Yoga is particularly helpful with digestion because it promotes blood flow and is a calming exercise that will not upset the digestive process. Yoga utilizes breathing exercises and meditation throughout practice and often uses a series of positions that is repeated in a sequence to create a flow of movement. Transitions to these poses are gradual and do not usually put too much stress on the body. When the body is digesting, it is breaking down food and drinks into glucose, that when not used is stored to fat. Food passes through the mouth for mechanical digestion then moves to the stomach and spends a large amount of time in the small and large intestine, where water is absorbed. This process is lengthy and can take 24 hours. For that reason, our body is constantly in some process of digestion.
Working out in the early stages of digestion is not recommended, as it often causes upset stomach. Roughly one hour after eating a very light meal, beginning a moderate workout is generally safe. In contrast to yoga, running would not be a helpful post meal work out because it is a high impact activity that and cause cramping and bloating. Athletes that train in high intensity running exercises often experience digestive disorders like nausea and diarrhea. Yoga involves less impact, less cardio vascular movement, but still incorporates blood circulation and aids in digestive processes. Yoga instructors often give their students the opportunity to choose the level of exertion or challenge throughout their poses by offering alternative poses at different levels. If a lower level is chosen, yoga can be a helpful activity after eating a light meal.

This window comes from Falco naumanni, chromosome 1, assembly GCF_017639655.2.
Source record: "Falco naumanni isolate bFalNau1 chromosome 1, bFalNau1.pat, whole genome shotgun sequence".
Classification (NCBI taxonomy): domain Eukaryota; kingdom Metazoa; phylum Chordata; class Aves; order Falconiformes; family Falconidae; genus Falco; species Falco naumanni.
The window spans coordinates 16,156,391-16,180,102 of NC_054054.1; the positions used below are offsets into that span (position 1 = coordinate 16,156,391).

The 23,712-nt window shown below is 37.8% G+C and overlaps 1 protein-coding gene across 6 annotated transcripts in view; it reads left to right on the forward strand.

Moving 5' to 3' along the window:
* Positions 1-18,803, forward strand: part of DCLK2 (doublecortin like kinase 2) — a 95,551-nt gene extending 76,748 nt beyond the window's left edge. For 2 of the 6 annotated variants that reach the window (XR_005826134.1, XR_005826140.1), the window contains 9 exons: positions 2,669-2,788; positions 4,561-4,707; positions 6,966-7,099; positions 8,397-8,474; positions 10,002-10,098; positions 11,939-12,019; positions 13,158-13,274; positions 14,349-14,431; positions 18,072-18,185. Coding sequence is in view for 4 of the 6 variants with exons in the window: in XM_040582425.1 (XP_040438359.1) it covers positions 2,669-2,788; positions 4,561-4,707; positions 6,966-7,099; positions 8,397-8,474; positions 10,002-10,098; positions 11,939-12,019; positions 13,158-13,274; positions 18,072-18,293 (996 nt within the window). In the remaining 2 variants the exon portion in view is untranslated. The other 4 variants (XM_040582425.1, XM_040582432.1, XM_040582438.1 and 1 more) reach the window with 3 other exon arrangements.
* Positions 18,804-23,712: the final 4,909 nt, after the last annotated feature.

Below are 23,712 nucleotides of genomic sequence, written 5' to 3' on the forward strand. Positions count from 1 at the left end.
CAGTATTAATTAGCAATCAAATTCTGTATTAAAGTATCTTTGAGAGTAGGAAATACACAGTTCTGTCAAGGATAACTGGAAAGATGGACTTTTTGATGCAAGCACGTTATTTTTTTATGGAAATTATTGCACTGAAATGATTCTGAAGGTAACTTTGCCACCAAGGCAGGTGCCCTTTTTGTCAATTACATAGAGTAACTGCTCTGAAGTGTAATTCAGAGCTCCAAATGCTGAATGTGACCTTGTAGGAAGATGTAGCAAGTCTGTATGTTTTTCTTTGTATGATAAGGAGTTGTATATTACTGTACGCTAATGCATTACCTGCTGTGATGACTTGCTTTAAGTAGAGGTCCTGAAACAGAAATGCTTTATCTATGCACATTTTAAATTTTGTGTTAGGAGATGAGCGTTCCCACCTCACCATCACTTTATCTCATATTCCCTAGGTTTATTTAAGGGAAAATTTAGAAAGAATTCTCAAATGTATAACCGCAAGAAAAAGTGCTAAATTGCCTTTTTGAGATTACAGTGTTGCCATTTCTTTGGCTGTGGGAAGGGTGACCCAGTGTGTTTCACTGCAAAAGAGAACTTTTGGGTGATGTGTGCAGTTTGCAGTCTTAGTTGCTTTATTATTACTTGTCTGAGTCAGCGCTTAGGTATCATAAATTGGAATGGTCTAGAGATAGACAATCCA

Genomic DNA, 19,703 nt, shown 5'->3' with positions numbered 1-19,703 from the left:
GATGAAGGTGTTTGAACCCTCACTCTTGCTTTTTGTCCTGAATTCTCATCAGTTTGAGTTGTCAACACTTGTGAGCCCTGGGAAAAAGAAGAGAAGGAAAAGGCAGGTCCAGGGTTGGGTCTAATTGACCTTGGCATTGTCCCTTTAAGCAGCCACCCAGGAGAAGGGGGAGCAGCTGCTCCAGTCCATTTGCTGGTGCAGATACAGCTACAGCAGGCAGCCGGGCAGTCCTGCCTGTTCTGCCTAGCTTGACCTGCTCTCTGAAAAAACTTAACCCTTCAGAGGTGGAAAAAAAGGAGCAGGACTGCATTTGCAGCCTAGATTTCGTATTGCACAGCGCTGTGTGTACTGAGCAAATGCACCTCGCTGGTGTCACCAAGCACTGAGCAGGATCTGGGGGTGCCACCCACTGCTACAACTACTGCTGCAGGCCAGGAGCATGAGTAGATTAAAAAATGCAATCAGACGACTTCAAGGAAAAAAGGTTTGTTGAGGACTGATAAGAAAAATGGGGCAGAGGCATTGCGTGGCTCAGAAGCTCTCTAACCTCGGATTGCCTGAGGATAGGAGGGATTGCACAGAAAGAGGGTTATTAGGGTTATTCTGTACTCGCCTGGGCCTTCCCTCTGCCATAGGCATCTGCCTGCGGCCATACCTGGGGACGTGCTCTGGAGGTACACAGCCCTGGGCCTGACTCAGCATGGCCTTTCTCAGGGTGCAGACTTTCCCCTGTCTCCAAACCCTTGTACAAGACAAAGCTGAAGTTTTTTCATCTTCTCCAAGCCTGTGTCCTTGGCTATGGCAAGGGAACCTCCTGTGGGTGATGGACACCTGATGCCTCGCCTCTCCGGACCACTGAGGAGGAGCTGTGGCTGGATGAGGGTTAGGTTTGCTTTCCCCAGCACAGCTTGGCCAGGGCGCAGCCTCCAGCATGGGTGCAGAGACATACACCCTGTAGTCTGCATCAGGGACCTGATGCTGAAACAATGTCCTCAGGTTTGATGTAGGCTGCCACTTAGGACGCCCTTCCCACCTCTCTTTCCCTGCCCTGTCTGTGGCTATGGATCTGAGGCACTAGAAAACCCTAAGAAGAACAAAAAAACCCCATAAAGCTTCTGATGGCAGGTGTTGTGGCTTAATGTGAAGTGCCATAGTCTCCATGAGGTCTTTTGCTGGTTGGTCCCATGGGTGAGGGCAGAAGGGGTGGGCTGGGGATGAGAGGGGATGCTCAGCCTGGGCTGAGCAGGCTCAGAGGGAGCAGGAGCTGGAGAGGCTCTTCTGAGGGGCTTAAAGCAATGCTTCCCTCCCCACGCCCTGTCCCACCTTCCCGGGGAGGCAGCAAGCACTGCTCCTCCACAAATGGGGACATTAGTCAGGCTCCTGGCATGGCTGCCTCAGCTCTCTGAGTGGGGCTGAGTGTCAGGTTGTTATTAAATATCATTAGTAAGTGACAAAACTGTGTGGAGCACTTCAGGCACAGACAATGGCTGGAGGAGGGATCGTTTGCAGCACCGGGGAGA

The benefits of yoga are also seen in digestion well after meals. While the body continues to break down glucose, yoga uses the glucose for energy and prevents it from being stored as fat. Yoga also focuses energy on building strength in muscles in the body. Many muscles are targeted in yoga. These muscles continue to support blood flow and aid with digestive processes throughout the day. There are specific poses that support the body’s digestion. Poses that fold the body inwards and compress the abdomen release oxygen to digestive organs. Childs pose is an example of abdominal compression. Yoga poses that incorporate twists of the abdomen can help with bloating. Seated twists help target the muscles in the stomach that are susceptible to bloating. In general, the repetitive nature of yoga movement and poses encourages blood flow and the movement of peristalsis, which moves the digestive process.
Yoga is also beneficial in relieving stress, which can be helpful for those that suffer from inflammatory bowel syndrome. Yoga assists in digestion in many ways. Those that suffer from digestive diseases would benefit from yoga, as well as those who would like to improve their digestion or incorporate moderate workouts after light meals. To get the most benefits from yoga, attending 1.5 hours twice weekly, at the same time after meals, is helpful in establishing a regular engagement of yoga for digestive processes. Toga alone can not relieve the symptoms of digestive disorders and so diet and exercise plans should also be considered when treating digestive disorders. Yoga is a great way to promote circulation, burn glucose, release oxygen and aid in digestion, making regular engagement in yoga an indispensable method of maximizing digestive benefits.